I don't like to fish with live bait if I can avoid it. Its not that I'm squeemish about live bait -- its just that I prefer the challenge of using artificial lures. I simply find it much more convenient. Using live bait means my hands will likely be slimy, my clothes will be fishy, and I have to do more work when I clean out the boat. I try to catch and release as a general practice; it strikes me as wrong to kill bait if I don't intend to kill the fish that I'm after. I should bring my casting net though. I could catch a net full of shad, then let them go just to see what they look like. I might find a lure in my tackle box that can approximate their shape and color.

I have a couple of small spoons that are about the same shape and size as the shad I saw on the surface. They have small treble hooks, so they tend to catch small white bass. I like catching large white bass, but they do have sharp spines, and the ridge up like a porcupine when they are excited, so they can be difficult to handle. I usually end up with a sore finger or two by the end of the day. I consider chasing white bass a diversion from my primary prey, which is the Largemouth Bass.

That being said, its good to know that white bass are in the area. It means that there is forage, and there are likely black bass close by. I bet there were some big 'ole lunker bass down deep beneath those schools of shad, leasurely feasting away. Catching them is the hard part.

After fishing the South end of the lake for most of the morning, at about 10:30am, we decided to look for tournament fishermen, to see where they were fishing. As we were motoring up to the north side of the lake, I passed a big slick, with a large school of stripers feeding at the surface. Unfortunately, I did not see this in time to slow the boat down without spooking the fish. I quickly tied on a big 1oz chrome and blue rattletrap. I can cast it a mile, and it sinks quickly enough to get down to where stripers like to feed. The water was very because of the wakes from passing boats. I wasn't getting any strikes, and there was lots of boat traffic, so after about 10 minutes, we decided to move on.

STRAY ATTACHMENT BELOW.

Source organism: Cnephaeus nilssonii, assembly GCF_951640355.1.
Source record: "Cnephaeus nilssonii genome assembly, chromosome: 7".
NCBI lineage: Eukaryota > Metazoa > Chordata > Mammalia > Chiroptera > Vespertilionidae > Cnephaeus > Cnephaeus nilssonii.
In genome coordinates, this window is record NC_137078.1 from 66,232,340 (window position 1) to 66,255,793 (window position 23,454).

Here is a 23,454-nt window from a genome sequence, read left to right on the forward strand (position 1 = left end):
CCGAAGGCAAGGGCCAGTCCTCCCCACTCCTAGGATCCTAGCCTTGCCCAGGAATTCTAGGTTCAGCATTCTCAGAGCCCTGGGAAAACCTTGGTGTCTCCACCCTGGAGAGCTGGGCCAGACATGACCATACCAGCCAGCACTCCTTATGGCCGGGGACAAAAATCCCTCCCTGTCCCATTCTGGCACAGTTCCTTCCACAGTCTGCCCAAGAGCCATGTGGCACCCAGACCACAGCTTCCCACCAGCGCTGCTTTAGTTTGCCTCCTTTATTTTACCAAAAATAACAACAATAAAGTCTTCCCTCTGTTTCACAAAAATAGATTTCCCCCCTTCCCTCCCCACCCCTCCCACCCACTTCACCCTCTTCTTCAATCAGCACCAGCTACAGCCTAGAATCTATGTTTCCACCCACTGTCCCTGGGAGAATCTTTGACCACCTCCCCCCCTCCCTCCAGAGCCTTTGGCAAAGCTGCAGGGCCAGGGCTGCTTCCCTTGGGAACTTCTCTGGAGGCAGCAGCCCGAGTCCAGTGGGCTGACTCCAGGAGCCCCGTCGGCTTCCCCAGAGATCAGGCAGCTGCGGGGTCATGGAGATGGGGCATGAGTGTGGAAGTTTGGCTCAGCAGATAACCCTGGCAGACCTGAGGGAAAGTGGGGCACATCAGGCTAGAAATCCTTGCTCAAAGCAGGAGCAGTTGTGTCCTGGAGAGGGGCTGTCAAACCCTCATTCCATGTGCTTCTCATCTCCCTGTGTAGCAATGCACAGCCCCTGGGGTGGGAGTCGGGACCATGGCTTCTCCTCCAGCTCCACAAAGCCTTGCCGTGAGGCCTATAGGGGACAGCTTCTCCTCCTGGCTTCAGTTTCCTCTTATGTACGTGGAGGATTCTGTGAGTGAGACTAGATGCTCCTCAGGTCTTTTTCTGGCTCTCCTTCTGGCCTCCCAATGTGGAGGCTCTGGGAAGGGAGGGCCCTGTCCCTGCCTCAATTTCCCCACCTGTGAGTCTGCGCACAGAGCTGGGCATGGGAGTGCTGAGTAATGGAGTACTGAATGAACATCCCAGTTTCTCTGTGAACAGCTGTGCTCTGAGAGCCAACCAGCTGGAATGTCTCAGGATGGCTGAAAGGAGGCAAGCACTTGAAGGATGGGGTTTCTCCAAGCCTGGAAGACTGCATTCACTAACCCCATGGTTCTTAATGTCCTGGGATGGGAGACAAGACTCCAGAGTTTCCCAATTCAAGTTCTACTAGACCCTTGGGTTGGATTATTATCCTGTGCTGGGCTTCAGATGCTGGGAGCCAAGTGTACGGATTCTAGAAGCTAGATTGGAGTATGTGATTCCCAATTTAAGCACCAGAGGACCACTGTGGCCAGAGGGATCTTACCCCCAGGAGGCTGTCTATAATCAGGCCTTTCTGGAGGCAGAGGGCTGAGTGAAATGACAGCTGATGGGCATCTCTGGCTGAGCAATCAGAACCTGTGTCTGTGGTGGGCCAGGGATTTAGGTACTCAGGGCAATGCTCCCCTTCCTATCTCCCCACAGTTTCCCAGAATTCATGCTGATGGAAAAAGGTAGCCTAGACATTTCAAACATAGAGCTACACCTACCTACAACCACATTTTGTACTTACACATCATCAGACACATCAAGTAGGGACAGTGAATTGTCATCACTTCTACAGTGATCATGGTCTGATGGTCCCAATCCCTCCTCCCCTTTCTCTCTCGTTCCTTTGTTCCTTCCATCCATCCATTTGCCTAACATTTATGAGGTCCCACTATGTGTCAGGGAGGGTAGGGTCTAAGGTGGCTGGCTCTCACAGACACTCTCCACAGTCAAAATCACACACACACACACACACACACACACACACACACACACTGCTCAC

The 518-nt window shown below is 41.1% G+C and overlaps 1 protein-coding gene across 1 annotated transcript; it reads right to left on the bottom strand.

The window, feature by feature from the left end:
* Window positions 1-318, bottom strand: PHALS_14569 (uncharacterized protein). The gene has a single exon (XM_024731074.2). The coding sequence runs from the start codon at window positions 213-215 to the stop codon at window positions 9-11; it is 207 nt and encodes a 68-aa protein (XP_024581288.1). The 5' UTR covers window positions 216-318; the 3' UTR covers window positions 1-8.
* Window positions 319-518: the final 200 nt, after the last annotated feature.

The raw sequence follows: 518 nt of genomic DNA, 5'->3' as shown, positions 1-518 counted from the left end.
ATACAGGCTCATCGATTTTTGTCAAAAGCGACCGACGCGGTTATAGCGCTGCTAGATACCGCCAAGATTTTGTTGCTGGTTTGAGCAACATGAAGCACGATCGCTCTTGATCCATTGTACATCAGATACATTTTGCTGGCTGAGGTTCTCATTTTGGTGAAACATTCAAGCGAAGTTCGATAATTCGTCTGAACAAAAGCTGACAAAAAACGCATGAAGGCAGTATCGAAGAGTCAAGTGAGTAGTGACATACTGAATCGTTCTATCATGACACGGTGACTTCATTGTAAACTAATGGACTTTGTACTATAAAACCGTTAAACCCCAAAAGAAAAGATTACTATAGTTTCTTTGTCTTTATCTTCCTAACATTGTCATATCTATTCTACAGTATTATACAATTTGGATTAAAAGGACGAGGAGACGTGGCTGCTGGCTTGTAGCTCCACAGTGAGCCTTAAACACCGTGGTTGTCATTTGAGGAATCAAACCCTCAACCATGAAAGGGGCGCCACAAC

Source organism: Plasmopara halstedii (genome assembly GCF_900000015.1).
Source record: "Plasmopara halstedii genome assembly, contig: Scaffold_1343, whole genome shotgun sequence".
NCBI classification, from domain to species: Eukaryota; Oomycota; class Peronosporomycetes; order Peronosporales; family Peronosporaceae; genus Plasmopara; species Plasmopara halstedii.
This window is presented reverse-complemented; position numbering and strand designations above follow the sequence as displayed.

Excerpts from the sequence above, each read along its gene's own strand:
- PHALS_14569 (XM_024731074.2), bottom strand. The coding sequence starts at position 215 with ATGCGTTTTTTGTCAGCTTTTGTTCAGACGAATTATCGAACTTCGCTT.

Why is it that jet skiiers feel so safe on the water? They make the stupidest moves, rarely if ever travel in a straight line, and the noise from their engines keeps them from hearing horn blasts from other boats on the water. Those jet skiis are way too fast. I had one pass my boat at over 50 mph! He was weaving and doing little stunts without looking, and was heading straight into my path. He was approaching from my port side. The rules say yeild to starboard, otherwise stay on a straight course at present speed. Of course when the rules break down, its time to take action. I blasted him about nine times with my horn, which is plenty loud, but he did not acknowledge. He probably had water-proof earphones on. I had to stop my boat to avoid a collision. He finally noticed me, and gave me this little look. I think they should be outlawed all-together. I know they are fun, but they lend themselves to stupid behavior, and are typically piloted by teenagers who think they are invincible. My house is only a couple of miles from Lake Travis. We see the life-flight helicopter heading toward the lake at least a couple of times per month.

We fished a couple of coves on the North side of the lake, but caught nothing. After a couple of hours, we headed back toward the launch point. I had been wanting to fish the jettie that goes from the power plant to the main body of the lake. The water drops off quickly on the Eastern side of the jetties to about 35 feet deep. We drifted the entire length of the Eastern side of the jetties, but caught nothing. So, that was that. I'm going to have to go back a couple of times this month, to figure out where the fish are.

About me

  • I'm Scott Gaspard
  • From Austin, Texas, United States
  • I really like to fish. I go every chance I can. You can pretty much bet that at any given moment, I'm using whatever spare cycles I have to plan my next trip.